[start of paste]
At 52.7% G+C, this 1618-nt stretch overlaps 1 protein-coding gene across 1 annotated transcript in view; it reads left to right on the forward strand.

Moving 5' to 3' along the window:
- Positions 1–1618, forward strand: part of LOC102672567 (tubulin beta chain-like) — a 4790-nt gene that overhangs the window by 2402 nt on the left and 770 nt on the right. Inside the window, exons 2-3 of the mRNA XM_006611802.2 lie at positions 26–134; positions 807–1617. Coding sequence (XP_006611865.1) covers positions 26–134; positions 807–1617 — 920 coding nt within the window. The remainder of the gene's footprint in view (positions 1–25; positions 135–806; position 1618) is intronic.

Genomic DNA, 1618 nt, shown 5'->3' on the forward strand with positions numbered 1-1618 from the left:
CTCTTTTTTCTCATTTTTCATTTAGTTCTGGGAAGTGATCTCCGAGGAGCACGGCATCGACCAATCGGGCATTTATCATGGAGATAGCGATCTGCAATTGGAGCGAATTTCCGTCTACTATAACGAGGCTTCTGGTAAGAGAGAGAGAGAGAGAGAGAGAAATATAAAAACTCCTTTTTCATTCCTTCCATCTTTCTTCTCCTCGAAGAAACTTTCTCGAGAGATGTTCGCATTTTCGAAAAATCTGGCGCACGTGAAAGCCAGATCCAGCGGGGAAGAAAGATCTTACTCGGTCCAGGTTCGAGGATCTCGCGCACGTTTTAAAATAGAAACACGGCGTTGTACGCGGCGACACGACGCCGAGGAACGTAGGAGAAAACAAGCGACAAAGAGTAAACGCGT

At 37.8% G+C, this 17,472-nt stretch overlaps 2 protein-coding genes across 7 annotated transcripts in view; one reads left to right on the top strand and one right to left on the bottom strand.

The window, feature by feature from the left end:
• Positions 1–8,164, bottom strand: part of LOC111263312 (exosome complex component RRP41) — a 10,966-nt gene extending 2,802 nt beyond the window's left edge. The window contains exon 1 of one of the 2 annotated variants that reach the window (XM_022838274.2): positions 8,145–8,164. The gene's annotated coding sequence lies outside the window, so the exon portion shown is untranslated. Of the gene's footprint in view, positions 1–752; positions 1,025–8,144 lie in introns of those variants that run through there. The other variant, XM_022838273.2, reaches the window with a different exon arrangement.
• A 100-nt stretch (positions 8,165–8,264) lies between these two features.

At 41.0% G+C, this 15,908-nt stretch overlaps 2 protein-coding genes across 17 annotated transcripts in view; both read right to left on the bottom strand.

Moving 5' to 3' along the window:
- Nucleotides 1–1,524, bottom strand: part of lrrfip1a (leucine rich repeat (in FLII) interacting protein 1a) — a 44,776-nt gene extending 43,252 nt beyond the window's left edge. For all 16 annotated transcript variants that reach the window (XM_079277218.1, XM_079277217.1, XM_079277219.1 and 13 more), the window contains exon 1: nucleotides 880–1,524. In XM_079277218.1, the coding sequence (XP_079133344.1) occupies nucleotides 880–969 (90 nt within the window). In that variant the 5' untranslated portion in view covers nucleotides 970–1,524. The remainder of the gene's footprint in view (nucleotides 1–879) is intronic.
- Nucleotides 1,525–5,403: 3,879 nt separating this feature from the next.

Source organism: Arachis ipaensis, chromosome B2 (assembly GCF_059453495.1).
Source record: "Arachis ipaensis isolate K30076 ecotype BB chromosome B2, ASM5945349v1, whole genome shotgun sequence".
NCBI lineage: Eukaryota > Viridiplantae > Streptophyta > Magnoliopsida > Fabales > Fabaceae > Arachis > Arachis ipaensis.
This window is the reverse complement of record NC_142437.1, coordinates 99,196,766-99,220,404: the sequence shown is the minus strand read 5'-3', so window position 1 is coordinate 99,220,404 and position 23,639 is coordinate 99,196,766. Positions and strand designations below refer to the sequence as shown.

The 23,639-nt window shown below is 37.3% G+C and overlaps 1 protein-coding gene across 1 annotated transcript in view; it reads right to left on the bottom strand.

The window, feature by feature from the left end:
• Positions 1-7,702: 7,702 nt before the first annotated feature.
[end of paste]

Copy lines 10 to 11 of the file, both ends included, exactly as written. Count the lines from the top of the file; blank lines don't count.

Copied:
At 41.0% G+C, this 15,908-nt stretch overlaps 2 protein-coding genes across 17 annotated transcripts in view; both read right to left on the bottom strand.

Moving 5' to 3' along the window: